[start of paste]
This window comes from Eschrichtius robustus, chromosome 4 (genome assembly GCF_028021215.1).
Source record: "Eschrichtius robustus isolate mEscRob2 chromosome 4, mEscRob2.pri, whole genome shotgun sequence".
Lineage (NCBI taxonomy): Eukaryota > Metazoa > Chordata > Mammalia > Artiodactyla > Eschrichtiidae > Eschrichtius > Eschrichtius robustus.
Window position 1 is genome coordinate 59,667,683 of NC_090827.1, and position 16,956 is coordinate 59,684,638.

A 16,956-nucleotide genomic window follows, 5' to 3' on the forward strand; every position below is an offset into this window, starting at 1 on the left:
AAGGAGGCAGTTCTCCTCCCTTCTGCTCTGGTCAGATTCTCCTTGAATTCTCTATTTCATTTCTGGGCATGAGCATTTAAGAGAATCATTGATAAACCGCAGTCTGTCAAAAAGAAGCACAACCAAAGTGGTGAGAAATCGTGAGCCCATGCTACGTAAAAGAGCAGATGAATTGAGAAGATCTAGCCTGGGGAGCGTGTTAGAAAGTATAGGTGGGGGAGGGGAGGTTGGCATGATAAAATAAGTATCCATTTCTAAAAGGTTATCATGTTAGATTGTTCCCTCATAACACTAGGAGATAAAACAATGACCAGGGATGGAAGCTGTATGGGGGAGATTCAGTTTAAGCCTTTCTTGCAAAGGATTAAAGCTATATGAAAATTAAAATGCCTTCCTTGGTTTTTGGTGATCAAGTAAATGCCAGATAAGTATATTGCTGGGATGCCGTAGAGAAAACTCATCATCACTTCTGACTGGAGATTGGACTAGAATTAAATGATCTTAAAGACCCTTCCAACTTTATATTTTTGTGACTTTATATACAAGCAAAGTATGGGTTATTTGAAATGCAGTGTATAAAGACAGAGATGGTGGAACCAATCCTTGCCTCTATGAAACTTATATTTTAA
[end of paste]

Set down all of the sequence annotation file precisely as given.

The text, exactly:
This window comes from Eschrichtius robustus, chromosome 4 (genome assembly GCF_028021215.1).
Source record: "Eschrichtius robustus isolate mEscRob2 chromosome 4, mEscRob2.pri, whole genome shotgun sequence".
Lineage (NCBI taxonomy): Eukaryota > Metazoa > Chordata > Mammalia > Artiodactyla > Eschrichtiidae > Eschrichtius > Eschrichtius robustus.
Window position 1 is genome coordinate 59,667,683 of NC_090827.1, and position 16,956 is coordinate 59,684,638.

A 16,956-nucleotide genomic window follows, 5' to 3' on the forward strand; every position below is an offset into this window, starting at 1 on the left:
AAGGAGGCAGTTCTCCTCCCTTCTGCTCTGGTCAGATTCTCCTTGAATTCTCTATTTCATTTCTGGGCATGAGCATTTAAGAGAATCATTGATAAACCGCAGTCTGTCAAAAAGAAGCACAACCAAAGTGGTGAGAAATCGTGAGCCCATGCTACGTAAAAGAGCAGATGAATTGAGAAGATCTAGCCTGGGGAGCGTGTTAGAAAGTATAGGTGGGGGAGGGGAGGTTGGCATGATAAAATAAGTATCCATTTCTAAAAGGTTATCATGTTAGATTGTTCCCTCATAACACTAGGAGATAAAACAATGACCAGGGATGGAAGCTGTATGGGGGAGATTCAGTTTAAGCCTTTCTTGCAAAGGATTAAAGCTATATGAAAATTAAAATGCCTTCCTTGGTTTTTGGTGATCAAGTAAATGCCAGATAAGTATATTGCTGGGATGCCGTAGAGAAAACTCATCATCACTTCTGACTGGAGATTGGACTAGAATTAAATGATCTTAAAGACCCTTCCAACTTTATATTTTTGTGACTTTATATACAAGCAAAGTATGGGTTATTTGAAATGCAGTGTATAAAGACAGAGATGGTGGAACCAATCCTTGCCTCTATGAAACTTATATTTTAA